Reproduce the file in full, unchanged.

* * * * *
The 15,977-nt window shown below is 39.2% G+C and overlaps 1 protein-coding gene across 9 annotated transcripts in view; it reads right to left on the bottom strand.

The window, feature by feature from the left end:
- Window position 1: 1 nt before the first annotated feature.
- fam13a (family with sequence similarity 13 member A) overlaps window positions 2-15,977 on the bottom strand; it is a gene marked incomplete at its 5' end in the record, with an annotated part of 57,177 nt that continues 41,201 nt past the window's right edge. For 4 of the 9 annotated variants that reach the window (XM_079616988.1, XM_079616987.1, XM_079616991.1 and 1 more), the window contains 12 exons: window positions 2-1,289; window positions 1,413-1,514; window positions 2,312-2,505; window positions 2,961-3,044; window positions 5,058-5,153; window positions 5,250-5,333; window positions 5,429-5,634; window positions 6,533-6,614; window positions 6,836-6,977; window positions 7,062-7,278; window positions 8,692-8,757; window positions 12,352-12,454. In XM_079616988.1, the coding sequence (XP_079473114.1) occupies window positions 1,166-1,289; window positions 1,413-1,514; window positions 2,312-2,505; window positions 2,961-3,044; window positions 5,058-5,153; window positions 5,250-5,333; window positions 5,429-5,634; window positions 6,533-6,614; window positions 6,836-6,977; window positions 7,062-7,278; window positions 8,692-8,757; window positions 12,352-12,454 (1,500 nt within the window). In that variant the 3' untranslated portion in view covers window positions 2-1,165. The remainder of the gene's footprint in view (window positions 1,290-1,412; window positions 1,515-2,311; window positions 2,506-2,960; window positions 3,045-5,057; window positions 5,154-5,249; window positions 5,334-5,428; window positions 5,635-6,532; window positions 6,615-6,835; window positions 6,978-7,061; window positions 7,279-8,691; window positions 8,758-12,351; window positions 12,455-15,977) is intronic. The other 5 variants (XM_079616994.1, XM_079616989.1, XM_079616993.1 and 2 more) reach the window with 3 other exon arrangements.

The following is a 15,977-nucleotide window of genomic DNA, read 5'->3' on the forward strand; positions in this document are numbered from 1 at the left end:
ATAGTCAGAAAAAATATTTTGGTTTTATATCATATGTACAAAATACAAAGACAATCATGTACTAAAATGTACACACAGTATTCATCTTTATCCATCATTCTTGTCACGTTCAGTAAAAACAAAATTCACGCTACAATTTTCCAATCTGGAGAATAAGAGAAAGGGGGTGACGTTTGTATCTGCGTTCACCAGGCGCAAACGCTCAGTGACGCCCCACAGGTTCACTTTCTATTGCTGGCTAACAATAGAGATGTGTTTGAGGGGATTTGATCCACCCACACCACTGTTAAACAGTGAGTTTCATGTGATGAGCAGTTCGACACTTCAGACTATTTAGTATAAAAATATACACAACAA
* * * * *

The 15,977-nt window shown below is 39.2% G+C and overlaps 1 protein-coding gene across 9 annotated transcripts in view; it reads right to left on the bottom strand.

The window, feature by feature from the left end:
- Window position 1: 1 nt before the first annotated feature.
- fam13a (family with sequence similarity 13 member A) overlaps window positions 2-15,977 on the bottom strand; it is a gene marked incomplete at its 5' end in the record, with an annotated part of 57,177 nt that continues 41,201 nt past the window's right edge. For 4 of the 9 annotated variants that reach the window (XM_079616988.1, XM_079616987.1, XM_079616991.1 and 1 more), the window contains 12 exons: window positions 2-1,289; window positions 1,413-1,514; window positions 2,312-2,505; window positions 2,961-3,044; window positions 5,058-5,153; window positions 5,250-5,333; window positions 5,429-5,634; window positions 6,533-6,614; window positions 6,836-6,977; window positions 7,062-7,278; window positions 8,692-8,757; window positions 12,352-12,454. In XM_079616988.1, the coding sequence (XP_079473114.1) occupies window positions 1,166-1,289; window positions 1,413-1,514; window positions 2,312-2,505; window positions 2,961-3,044; window positions 5,058-5,153; window positions 5,250-5,333; window positions 5,429-5,634; window positions 6,533-6,614; window positions 6,836-6,977; window positions 7,062-7,278; window positions 8,692-8,757; window positions 12,352-12,454 (1,500 nt within the window). In that variant the 3' untranslated portion in view covers window positions 2-1,165. The remainder of the gene's footprint in view (window positions 1,290-1,412; window positions 1,515-2,311; window positions 2,506-2,960; window positions 3,045-5,057; window positions 5,154-5,249; window positions 5,334-5,428; window positions 5,635-6,532; window positions 6,615-6,835; window positions 6,978-7,061; window positions 7,279-8,691; window positions 8,758-12,351; window positions 12,455-15,977) is intronic. The other 5 variants (XM_079616994.1, XM_079616989.1, XM_079616993.1 and 2 more) reach the window with 3 other exon arrangements.

The following is a 15,977-nucleotide window of genomic DNA, read 5'->3' on the forward strand; positions in this document are numbered from 1 at the left end:
ATAGTCAGAAAAAATATTTTGGTTTTATATCATATGTACAAAATACAAAGACAATCATGTACTAAAATGTACACACAGTATTCATCTTTATCCATCATTCTTGTCACGTTCAGTAAAAACAAAATTCACGCTACAATTTTCCAATCTGGAGAATAAGAGAAAGGGGGTGACGTTTGTATCTGCGTTCACCAGGCGCAAACGCTCAGTGACGCCCCACAGGTTCACTTTCTATTGCTGGCTAACAATAGAGATGTGTTTGAGGGGATTTGATCCACCCACACCACTGTTAAACAGTGAGTTTCATGTGATGAGCAGTTCGACACTTCAGACTATTTAGTATAAAAATATACACAACAA